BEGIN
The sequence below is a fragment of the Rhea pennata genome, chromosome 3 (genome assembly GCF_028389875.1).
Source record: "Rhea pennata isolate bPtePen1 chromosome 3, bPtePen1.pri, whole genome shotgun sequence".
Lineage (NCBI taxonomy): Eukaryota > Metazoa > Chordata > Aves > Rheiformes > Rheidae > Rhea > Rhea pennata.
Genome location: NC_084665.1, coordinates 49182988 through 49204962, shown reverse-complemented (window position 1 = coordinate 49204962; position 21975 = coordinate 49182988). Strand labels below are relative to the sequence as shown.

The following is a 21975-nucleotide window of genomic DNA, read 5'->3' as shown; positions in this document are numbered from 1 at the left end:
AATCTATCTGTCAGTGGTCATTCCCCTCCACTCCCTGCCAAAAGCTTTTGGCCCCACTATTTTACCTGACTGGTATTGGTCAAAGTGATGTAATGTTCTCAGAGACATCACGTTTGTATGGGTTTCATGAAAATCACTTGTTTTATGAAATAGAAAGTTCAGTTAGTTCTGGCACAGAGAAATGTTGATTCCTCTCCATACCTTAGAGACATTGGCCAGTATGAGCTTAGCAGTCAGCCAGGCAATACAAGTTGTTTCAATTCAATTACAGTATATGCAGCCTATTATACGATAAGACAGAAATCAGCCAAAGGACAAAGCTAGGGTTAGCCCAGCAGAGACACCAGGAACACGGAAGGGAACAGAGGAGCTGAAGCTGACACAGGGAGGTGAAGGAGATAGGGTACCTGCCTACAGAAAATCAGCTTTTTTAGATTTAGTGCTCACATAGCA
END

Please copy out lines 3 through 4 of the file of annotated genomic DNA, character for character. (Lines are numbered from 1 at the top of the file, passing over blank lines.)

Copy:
Lineage (NCBI taxonomy): Eukaryota > Metazoa > Chordata > Aves > Rheiformes > Rheidae > Rhea > Rhea pennata.
Genome location: NC_084665.1, coordinates 49182988 through 49204962, shown reverse-complemented (window position 1 = coordinate 49204962; position 21975 = coordinate 49182988). Strand labels below are relative to the sequence as shown.